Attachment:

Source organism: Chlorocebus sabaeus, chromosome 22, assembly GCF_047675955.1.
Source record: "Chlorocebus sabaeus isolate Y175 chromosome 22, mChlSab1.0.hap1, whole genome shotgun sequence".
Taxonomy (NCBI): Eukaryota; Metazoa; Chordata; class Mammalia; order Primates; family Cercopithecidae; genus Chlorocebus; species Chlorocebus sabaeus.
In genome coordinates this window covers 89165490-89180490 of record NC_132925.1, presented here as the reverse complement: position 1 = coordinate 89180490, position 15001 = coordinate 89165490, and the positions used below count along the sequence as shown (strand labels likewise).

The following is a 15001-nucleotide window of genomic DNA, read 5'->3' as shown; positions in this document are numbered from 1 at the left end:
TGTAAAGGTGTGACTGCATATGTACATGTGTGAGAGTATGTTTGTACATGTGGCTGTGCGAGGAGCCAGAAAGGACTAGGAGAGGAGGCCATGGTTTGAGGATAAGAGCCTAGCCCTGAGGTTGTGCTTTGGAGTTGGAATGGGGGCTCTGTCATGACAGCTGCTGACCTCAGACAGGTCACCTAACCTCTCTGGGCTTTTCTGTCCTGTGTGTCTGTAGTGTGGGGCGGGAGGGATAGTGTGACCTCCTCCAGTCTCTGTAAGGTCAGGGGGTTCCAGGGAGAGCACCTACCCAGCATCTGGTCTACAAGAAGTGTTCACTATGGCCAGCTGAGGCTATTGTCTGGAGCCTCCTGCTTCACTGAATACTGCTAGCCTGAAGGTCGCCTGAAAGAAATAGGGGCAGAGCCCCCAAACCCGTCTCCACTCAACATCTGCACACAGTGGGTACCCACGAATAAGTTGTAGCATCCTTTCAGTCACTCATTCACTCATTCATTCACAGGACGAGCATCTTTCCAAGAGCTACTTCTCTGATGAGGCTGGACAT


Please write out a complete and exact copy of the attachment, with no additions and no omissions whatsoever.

Source organism: Chlorocebus sabaeus, chromosome 22, assembly GCF_047675955.1.
Source record: "Chlorocebus sabaeus isolate Y175 chromosome 22, mChlSab1.0.hap1, whole genome shotgun sequence".
Taxonomy (NCBI): Eukaryota; Metazoa; Chordata; class Mammalia; order Primates; family Cercopithecidae; genus Chlorocebus; species Chlorocebus sabaeus.
In genome coordinates this window covers 89165490-89180490 of record NC_132925.1, presented here as the reverse complement: position 1 = coordinate 89180490, position 15001 = coordinate 89165490, and the positions used below count along the sequence as shown (strand labels likewise).

The following is a 15001-nucleotide window of genomic DNA, read 5'->3' as shown; positions in this document are numbered from 1 at the left end:
TGTAAAGGTGTGACTGCATATGTACATGTGTGAGAGTATGTTTGTACATGTGGCTGTGCGAGGAGCCAGAAAGGACTAGGAGAGGAGGCCATGGTTTGAGGATAAGAGCCTAGCCCTGAGGTTGTGCTTTGGAGTTGGAATGGGGGCTCTGTCATGACAGCTGCTGACCTCAGACAGGTCACCTAACCTCTCTGGGCTTTTCTGTCCTGTGTGTCTGTAGTGTGGGGCGGGAGGGATAGTGTGACCTCCTCCAGTCTCTGTAAGGTCAGGGGGTTCCAGGGAGAGCACCTACCCAGCATCTGGTCTACAAGAAGTGTTCACTATGGCCAGCTGAGGCTATTGTCTGGAGCCTCCTGCTTCACTGAATACTGCTAGCCTGAAGGTCGCCTGAAAGAAATAGGGGCAGAGCCCCCAAACCCGTCTCCACTCAACATCTGCACACAGTGGGTACCCACGAATAAGTTGTAGCATCCTTTCAGTCACTCATTCACTCATTCATTCACAGGACGAGCATCTTTCCAAGAGCTACTTCTCTGATGAGGCTGGACAT